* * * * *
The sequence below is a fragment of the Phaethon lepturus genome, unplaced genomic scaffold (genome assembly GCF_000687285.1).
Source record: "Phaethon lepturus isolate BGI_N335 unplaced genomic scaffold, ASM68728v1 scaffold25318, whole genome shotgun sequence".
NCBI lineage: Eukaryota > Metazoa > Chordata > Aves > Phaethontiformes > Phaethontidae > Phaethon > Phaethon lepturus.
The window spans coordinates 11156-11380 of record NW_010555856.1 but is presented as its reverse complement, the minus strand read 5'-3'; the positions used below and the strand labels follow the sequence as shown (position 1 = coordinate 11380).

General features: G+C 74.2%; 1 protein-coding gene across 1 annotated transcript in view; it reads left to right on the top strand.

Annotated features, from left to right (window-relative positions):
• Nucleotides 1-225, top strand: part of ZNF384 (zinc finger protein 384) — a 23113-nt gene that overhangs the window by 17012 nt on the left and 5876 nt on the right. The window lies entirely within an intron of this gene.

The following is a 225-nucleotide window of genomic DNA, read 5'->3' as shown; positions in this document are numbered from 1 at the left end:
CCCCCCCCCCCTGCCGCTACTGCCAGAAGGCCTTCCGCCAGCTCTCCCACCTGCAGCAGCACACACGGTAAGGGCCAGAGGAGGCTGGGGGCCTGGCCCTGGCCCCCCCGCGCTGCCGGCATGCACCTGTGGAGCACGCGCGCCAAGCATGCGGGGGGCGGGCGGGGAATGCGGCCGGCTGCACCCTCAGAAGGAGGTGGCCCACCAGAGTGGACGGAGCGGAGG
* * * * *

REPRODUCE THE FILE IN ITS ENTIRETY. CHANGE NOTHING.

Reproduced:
The sequence below is a fragment of the Phaethon lepturus genome, unplaced genomic scaffold (genome assembly GCF_000687285.1).
Source record: "Phaethon lepturus isolate BGI_N335 unplaced genomic scaffold, ASM68728v1 scaffold25318, whole genome shotgun sequence".
NCBI lineage: Eukaryota > Metazoa > Chordata > Aves > Phaethontiformes > Phaethontidae > Phaethon > Phaethon lepturus.
The window spans coordinates 11156-11380 of record NW_010555856.1 but is presented as its reverse complement, the minus strand read 5'-3'; the positions used below and the strand labels follow the sequence as shown (position 1 = coordinate 11380).

General features: G+C 74.2%; 1 protein-coding gene across 1 annotated transcript in view; it reads left to right on the top strand.

Annotated features, from left to right (window-relative positions):
• Nucleotides 1-225, top strand: part of ZNF384 (zinc finger protein 384) — a 23113-nt gene that overhangs the window by 17012 nt on the left and 5876 nt on the right. The window lies entirely within an intron of this gene.

The following is a 225-nucleotide window of genomic DNA, read 5'->3' as shown; positions in this document are numbered from 1 at the left end:
CCCCCCCCCCCTGCCGCTACTGCCAGAAGGCCTTCCGCCAGCTCTCCCACCTGCAGCAGCACACACGGTAAGGGCCAGAGGAGGCTGGGGGCCTGGCCCTGGCCCCCCCGCGCTGCCGGCATGCACCTGTGGAGCACGCGCGCCAAGCATGCGGGGGGCGGGCGGGGAATGCGGCCGGCTGCACCCTCAGAAGGAGGTGGCCCACCAGAGTGGACGGAGCGGAGG